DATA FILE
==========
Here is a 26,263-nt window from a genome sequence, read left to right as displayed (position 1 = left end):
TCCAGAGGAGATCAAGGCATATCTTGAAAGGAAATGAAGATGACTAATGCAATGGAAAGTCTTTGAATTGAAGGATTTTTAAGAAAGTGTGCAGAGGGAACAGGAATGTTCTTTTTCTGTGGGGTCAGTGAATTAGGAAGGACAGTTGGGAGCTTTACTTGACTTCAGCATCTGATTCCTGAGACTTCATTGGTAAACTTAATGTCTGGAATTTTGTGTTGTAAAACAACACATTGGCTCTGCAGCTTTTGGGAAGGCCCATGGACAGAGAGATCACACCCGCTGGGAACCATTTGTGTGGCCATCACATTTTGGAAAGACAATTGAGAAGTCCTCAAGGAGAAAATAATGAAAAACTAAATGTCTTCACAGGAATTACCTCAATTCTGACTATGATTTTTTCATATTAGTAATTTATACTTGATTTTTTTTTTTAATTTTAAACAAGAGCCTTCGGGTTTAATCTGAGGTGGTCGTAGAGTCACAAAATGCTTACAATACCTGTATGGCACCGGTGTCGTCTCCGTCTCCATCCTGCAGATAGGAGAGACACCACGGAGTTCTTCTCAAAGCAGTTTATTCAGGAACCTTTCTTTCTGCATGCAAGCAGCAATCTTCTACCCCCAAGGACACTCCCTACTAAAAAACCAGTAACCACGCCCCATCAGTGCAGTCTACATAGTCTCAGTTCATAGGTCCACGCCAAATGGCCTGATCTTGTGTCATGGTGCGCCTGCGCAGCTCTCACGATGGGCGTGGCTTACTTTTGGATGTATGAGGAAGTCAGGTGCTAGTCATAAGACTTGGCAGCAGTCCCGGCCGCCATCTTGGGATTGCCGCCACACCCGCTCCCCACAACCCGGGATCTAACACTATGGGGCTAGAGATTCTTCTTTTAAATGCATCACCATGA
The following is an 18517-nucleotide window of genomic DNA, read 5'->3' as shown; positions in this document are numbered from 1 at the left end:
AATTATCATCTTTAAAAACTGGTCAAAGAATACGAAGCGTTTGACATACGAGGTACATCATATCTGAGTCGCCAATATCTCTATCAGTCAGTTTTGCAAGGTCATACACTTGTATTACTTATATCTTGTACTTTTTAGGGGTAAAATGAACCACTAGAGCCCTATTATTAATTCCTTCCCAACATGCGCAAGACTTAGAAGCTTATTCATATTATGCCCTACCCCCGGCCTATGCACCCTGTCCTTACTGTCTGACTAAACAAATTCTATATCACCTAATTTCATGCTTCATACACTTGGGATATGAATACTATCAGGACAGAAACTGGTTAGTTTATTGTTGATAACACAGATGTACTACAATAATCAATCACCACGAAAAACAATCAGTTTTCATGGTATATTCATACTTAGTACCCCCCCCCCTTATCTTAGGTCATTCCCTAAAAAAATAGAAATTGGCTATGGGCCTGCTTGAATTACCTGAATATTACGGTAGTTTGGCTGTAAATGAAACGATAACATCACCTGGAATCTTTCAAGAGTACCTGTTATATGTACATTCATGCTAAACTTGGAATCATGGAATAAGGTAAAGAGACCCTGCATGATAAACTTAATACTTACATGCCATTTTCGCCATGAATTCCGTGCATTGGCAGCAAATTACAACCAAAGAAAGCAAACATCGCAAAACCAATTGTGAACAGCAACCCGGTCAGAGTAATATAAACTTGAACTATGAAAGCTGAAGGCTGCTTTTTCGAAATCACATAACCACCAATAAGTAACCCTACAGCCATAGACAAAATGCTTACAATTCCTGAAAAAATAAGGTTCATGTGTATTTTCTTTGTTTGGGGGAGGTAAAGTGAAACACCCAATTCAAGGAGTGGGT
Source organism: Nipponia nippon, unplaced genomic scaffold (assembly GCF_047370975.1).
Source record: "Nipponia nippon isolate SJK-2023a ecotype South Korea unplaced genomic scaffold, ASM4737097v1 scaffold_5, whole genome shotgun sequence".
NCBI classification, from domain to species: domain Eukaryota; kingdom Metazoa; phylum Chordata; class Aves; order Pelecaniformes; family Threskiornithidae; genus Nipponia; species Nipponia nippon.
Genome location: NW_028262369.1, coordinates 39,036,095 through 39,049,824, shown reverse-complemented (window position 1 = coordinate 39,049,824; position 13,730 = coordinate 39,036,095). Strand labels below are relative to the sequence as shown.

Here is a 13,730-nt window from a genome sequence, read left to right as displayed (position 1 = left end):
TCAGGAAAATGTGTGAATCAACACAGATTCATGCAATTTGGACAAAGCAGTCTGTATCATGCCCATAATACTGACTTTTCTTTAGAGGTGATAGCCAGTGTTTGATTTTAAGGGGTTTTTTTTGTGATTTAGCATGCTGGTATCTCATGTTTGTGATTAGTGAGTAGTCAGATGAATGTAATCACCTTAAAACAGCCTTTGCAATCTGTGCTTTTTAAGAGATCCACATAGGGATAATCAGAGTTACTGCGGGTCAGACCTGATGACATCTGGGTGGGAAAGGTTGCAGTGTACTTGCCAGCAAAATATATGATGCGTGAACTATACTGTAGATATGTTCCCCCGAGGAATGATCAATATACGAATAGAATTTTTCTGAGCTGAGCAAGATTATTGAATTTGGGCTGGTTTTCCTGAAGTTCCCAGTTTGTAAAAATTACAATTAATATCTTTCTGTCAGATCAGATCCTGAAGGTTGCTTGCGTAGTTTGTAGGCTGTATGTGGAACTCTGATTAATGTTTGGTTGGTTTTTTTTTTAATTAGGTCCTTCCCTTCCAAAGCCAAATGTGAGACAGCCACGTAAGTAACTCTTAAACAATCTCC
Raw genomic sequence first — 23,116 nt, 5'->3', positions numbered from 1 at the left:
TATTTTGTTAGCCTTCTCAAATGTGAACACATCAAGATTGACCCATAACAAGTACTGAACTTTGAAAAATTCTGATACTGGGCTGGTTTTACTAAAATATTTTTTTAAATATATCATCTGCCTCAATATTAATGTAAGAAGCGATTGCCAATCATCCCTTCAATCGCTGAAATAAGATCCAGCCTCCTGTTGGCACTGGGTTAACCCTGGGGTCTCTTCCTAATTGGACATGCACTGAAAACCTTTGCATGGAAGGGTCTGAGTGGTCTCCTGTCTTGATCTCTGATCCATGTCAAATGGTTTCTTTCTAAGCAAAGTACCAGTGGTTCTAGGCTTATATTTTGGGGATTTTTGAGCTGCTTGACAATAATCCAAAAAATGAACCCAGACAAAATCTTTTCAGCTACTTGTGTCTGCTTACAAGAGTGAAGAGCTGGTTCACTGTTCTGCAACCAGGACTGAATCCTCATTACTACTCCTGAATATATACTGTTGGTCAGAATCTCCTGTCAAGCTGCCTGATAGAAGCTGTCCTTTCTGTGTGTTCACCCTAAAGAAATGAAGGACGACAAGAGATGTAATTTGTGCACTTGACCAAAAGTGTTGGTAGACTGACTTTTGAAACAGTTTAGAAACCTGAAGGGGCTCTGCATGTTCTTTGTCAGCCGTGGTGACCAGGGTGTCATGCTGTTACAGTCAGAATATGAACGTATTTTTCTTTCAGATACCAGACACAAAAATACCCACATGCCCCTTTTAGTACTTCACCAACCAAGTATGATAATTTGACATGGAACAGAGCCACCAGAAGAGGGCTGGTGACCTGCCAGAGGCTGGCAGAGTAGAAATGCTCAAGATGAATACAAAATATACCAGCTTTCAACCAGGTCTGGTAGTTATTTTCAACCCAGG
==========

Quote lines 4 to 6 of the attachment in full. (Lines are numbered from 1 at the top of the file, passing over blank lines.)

AATTATCATCTTTAAAAACTGGTCAAAGAATACGAAGCGTTTGACATACGAGGTACATCATATCTGAGTCGCCAATATCTCTATCAGTCAGTTTTGCAAGGTCATACACTTGTATTACTTATATCTTGTACTTTTTAGGGGTAAAATGAACCACTAGAGCCCTATTATTAATTCCTTCCCAACATGCGCAAGACTTAGAAGCTTATTCATATTATGCCCTACCCCCGGCCTATGCACCCTGTCCTTACTGTCTGACTAAACAAATTCTATATCACCTAATTTCATGCTTCATACACTTGGGATATGAATACTATCAGGACAGAAACTGGTTAGTTTATTGTTGATAACACAGATGTACTACAATAATCAATCACCACGAAAAACAATCAGTTTTCATGGTATATTCATACTTAGTACCCCCCCCCCTTATCTTAGGTCATTCCCTAAAAAAATAGAAATTGGCTATGGGCCTGCTTGAATTACCTGAATATTACGGTAGTTTGGCTGTAAATGAAACGATAACATCACCTGGAATCTTTCAAGAGTACCTGTTATATGTACATTCATGCTAAACTTGGAATCATGGAATAAGGTAAAGAGACCCTGCATGATAAACTTAATACTTACATGCCATTTTCGCCATGAATTCCGTGCATTGGCAGCAAATTACAACCAAAGAAAGCAAACATCGCAAAACCAATTGTGAACAGCAACCCGGTCAGAGTAATATAAACTTGAACTATGAAAGCTGAAGGCTGCTTTTTCGAAATCACATAACCACCAATAAGTAACCCTACAGCCATAGACAAAATGCTTACAATTCCTGAAAAAATAAGGTTCATGTGTATTTTCTTTGTTTGGGGGAGGTAAAGTGAAACACCCAATTCAAGGAGTGGGT
Source organism: Nipponia nippon, unplaced genomic scaffold (assembly GCF_047370975.1).
Source record: "Nipponia nippon isolate SJK-2023a ecotype South Korea unplaced genomic scaffold, ASM4737097v1 scaffold_5, whole genome shotgun sequence".